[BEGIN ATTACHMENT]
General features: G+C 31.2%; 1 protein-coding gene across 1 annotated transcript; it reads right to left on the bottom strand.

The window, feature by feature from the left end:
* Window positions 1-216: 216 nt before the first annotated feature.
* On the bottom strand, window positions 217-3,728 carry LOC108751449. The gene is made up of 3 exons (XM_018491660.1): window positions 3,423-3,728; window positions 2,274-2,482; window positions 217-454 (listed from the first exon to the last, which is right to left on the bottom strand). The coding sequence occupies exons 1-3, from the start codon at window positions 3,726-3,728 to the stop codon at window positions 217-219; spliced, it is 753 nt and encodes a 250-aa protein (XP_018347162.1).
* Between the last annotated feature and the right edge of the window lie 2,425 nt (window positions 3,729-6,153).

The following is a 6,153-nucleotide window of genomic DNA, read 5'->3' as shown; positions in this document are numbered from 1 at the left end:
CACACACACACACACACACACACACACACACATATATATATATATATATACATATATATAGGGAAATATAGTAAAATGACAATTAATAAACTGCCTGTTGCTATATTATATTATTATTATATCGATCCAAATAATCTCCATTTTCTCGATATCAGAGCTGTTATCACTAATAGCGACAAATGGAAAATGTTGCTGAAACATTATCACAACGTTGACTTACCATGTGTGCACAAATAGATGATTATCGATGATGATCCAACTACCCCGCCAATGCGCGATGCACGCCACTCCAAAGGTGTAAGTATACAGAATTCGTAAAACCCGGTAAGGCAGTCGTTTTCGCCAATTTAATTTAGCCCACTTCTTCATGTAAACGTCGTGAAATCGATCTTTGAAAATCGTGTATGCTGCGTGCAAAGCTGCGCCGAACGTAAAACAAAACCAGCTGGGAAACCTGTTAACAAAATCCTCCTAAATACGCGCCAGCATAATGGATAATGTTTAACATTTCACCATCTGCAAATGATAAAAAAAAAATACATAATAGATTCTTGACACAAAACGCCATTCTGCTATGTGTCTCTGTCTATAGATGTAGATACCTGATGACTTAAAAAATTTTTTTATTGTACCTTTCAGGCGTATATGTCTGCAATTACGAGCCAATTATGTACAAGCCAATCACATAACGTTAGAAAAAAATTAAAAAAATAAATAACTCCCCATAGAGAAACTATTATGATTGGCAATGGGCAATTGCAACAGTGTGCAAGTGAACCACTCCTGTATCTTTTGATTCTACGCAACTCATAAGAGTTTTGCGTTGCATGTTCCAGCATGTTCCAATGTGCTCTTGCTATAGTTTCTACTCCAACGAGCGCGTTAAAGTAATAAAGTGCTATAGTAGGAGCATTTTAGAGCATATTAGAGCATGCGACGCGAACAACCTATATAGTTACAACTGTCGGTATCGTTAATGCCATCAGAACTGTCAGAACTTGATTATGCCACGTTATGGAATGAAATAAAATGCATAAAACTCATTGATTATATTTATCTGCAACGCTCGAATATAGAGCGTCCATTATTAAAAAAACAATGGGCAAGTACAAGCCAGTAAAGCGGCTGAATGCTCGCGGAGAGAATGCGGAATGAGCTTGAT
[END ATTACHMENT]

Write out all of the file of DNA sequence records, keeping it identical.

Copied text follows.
General features: G+C 31.2%; 1 protein-coding gene across 1 annotated transcript; it reads right to left on the bottom strand.

The window, feature by feature from the left end:
* Window positions 1-216: 216 nt before the first annotated feature.
* On the bottom strand, window positions 217-3,728 carry LOC108751449. The gene is made up of 3 exons (XM_018491660.1): window positions 3,423-3,728; window positions 2,274-2,482; window positions 217-454 (listed from the first exon to the last, which is right to left on the bottom strand). The coding sequence occupies exons 1-3, from the start codon at window positions 3,726-3,728 to the stop codon at window positions 217-219; spliced, it is 753 nt and encodes a 250-aa protein (XP_018347162.1).
* Between the last annotated feature and the right edge of the window lie 2,425 nt (window positions 3,729-6,153).

The following is a 6,153-nucleotide window of genomic DNA, read 5'->3' as shown; positions in this document are numbered from 1 at the left end:
CACACACACACACACACACACACACACACACATATATATATATATATATACATATATATAGGGAAATATAGTAAAATGACAATTAATAAACTGCCTGTTGCTATATTATATTATTATTATATCGATCCAAATAATCTCCATTTTCTCGATATCAGAGCTGTTATCACTAATAGCGACAAATGGAAAATGTTGCTGAAACATTATCACAACGTTGACTTACCATGTGTGCACAAATAGATGATTATCGATGATGATCCAACTACCCCGCCAATGCGCGATGCACGCCACTCCAAAGGTGTAAGTATACAGAATTCGTAAAACCCGGTAAGGCAGTCGTTTTCGCCAATTTAATTTAGCCCACTTCTTCATGTAAACGTCGTGAAATCGATCTTTGAAAATCGTGTATGCTGCGTGCAAAGCTGCGCCGAACGTAAAACAAAACCAGCTGGGAAACCTGTTAACAAAATCCTCCTAAATACGCGCCAGCATAATGGATAATGTTTAACATTTCACCATCTGCAAATGATAAAAAAAAAATACATAATAGATTCTTGACACAAAACGCCATTCTGCTATGTGTCTCTGTCTATAGATGTAGATACCTGATGACTTAAAAAATTTTTTTATTGTACCTTTCAGGCGTATATGTCTGCAATTACGAGCCAATTATGTACAAGCCAATCACATAACGTTAGAAAAAAATTAAAAAAATAAATAACTCCCCATAGAGAAACTATTATGATTGGCAATGGGCAATTGCAACAGTGTGCAAGTGAACCACTCCTGTATCTTTTGATTCTACGCAACTCATAAGAGTTTTGCGTTGCATGTTCCAGCATGTTCCAATGTGCTCTTGCTATAGTTTCTACTCCAACGAGCGCGTTAAAGTAATAAAGTGCTATAGTAGGAGCATTTTAGAGCATATTAGAGCATGCGACGCGAACAACCTATATAGTTACAACTGTCGGTATCGTTAATGCCATCAGAACTGTCAGAACTTGATTATGCCACGTTATGGAATGAAATAAAATGCATAAAACTCATTGATTATATTTATCTGCAACGCTCGAATATAGAGCGTCCATTATTAAAAAAACAATGGGCAAGTACAAGCCAGTAAAGCGGCTGAATGCTCGCGGAGAGAATGCGGAATGAGCTTGAT